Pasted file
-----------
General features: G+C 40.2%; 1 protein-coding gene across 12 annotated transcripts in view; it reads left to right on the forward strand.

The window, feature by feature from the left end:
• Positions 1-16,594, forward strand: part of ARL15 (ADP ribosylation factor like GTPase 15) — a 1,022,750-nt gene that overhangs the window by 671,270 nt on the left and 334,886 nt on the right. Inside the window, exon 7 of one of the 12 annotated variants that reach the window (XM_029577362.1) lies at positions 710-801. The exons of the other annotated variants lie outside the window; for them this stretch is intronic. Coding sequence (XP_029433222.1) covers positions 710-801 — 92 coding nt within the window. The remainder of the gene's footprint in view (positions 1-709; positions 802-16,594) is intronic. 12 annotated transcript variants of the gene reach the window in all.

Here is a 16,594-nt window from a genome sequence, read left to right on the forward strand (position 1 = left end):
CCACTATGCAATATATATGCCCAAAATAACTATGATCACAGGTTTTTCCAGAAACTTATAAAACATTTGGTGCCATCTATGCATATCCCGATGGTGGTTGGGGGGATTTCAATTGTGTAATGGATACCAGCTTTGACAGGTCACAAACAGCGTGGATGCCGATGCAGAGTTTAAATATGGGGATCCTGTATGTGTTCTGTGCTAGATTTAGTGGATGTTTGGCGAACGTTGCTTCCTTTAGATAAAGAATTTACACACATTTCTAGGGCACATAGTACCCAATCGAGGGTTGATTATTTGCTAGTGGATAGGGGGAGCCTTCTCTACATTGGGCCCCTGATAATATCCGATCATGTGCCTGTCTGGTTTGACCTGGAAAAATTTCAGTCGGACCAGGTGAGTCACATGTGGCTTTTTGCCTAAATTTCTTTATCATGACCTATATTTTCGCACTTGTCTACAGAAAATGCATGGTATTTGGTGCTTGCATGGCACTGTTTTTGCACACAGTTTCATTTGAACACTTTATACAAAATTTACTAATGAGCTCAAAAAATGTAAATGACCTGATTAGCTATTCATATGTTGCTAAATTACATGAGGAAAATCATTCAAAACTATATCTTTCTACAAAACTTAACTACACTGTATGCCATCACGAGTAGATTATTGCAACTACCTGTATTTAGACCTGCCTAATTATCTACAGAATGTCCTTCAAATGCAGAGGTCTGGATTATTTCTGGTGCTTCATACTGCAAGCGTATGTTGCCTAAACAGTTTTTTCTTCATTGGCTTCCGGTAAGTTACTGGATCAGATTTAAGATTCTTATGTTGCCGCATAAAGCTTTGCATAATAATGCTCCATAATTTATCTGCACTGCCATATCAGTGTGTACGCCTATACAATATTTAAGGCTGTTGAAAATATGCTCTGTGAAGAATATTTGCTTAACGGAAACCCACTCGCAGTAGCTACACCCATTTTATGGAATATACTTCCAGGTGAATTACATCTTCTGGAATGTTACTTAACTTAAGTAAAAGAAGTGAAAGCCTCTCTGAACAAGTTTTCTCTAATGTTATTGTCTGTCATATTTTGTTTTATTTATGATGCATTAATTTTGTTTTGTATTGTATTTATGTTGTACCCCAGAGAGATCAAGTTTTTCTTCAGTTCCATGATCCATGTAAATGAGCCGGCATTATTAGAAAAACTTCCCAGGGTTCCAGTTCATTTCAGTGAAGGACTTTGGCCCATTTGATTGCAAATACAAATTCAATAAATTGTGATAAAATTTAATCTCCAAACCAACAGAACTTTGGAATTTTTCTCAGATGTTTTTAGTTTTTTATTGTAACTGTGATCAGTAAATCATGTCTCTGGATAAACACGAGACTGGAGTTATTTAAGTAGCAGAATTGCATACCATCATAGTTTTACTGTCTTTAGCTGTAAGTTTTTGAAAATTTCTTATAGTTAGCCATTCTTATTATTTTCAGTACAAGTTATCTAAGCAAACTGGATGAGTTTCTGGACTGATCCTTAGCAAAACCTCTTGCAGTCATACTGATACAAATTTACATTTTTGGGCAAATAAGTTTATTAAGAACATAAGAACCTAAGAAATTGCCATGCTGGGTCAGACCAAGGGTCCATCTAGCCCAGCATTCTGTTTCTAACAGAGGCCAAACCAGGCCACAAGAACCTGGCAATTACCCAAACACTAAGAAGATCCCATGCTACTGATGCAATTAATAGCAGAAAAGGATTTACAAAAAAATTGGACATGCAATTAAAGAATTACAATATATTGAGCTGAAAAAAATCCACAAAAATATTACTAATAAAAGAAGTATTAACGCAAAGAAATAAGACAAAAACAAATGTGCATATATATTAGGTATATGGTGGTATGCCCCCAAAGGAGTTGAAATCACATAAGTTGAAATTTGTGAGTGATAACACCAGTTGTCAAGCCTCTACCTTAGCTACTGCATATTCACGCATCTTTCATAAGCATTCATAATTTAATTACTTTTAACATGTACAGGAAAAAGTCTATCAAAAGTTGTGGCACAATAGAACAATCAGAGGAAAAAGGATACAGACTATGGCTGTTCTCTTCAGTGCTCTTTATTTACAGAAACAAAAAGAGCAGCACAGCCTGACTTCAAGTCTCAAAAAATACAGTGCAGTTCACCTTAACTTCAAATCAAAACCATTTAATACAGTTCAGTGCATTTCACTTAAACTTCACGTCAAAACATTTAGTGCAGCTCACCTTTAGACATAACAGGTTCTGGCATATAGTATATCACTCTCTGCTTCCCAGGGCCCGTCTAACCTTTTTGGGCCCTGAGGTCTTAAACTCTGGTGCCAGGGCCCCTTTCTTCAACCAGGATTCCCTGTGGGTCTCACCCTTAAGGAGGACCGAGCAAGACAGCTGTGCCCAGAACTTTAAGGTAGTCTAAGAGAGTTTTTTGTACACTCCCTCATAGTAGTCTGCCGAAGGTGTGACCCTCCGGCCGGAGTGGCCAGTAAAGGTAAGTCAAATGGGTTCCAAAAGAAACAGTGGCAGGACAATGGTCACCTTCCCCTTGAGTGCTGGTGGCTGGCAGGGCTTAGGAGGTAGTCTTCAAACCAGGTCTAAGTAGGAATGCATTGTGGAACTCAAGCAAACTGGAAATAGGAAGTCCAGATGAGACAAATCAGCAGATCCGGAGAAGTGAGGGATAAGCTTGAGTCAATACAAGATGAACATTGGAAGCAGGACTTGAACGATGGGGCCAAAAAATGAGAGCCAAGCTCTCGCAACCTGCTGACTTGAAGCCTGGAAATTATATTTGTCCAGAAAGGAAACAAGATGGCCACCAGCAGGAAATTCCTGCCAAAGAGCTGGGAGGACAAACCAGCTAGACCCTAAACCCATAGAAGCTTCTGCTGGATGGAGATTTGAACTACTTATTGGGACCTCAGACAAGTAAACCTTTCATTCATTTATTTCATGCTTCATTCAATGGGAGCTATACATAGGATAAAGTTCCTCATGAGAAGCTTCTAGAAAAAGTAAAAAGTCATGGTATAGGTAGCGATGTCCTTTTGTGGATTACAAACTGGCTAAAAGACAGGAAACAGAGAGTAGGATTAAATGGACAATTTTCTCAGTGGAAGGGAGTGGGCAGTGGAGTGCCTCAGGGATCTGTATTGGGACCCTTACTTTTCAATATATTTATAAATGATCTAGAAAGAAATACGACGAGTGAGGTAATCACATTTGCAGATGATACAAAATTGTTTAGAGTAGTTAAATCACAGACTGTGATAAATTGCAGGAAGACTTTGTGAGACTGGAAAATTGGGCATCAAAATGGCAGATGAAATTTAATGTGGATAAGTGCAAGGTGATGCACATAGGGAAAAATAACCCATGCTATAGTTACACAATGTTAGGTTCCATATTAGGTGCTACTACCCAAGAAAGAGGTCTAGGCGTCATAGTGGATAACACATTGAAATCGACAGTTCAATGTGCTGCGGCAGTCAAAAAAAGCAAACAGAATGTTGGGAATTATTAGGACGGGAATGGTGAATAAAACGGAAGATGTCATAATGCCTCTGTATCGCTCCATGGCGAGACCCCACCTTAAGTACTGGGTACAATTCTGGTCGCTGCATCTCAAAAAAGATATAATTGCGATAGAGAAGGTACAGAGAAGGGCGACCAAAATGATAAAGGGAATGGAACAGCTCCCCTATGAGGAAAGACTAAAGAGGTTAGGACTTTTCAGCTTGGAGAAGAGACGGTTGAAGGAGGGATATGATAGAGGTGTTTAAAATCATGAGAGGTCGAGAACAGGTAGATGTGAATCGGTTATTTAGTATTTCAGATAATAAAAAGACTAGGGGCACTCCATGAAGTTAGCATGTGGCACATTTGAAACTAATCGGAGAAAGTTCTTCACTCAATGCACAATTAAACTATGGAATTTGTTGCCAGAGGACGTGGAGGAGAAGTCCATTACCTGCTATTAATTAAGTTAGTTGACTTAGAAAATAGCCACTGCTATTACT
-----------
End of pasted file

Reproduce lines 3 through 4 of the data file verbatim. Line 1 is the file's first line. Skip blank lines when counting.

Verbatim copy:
• Positions 1-16,594, forward strand: part of ARL15 (ADP ribosylation factor like GTPase 15) — a 1,022,750-nt gene that overhangs the window by 671,270 nt on the left and 334,886 nt on the right. Inside the window, exon 7 of one of the 12 annotated variants that reach the window (XM_029577362.1) lies at positions 710-801. The exons of the other annotated variants lie outside the window; for them this stretch is intronic. Coding sequence (XP_029433222.1) covers positions 710-801 — 92 coding nt within the window. The remainder of the gene's footprint in view (positions 1-709; positions 802-16,594) is intronic. 12 annotated transcript variants of the gene reach the window in all.

Here is a 16,594-nt window from a genome sequence, read left to right on the forward strand (position 1 = left end):